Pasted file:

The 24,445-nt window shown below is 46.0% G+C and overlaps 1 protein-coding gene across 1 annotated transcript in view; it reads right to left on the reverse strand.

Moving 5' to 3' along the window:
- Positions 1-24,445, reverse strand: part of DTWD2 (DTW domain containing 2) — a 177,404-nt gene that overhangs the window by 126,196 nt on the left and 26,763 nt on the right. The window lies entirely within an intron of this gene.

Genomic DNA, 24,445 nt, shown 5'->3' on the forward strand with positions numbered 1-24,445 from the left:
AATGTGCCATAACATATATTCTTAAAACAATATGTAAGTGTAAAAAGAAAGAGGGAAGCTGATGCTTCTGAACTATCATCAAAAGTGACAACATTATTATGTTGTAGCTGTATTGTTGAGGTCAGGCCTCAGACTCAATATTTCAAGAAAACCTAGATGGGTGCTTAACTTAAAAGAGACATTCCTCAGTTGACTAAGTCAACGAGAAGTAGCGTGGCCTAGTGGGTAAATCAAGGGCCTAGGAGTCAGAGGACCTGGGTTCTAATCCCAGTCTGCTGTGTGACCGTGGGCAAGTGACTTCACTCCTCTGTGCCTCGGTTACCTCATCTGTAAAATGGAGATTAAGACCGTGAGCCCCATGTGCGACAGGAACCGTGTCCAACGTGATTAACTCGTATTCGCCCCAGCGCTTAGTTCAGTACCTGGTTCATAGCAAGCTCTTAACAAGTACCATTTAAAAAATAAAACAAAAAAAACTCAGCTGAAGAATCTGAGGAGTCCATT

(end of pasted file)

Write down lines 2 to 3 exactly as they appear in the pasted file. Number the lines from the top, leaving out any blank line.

Moving 5' to 3' along the window:
- Positions 1-24,445, reverse strand: part of DTWD2 (DTW domain containing 2) — a 177,404-nt gene that overhangs the window by 126,196 nt on the left and 26,763 nt on the right. The window lies entirely within an intron of this gene.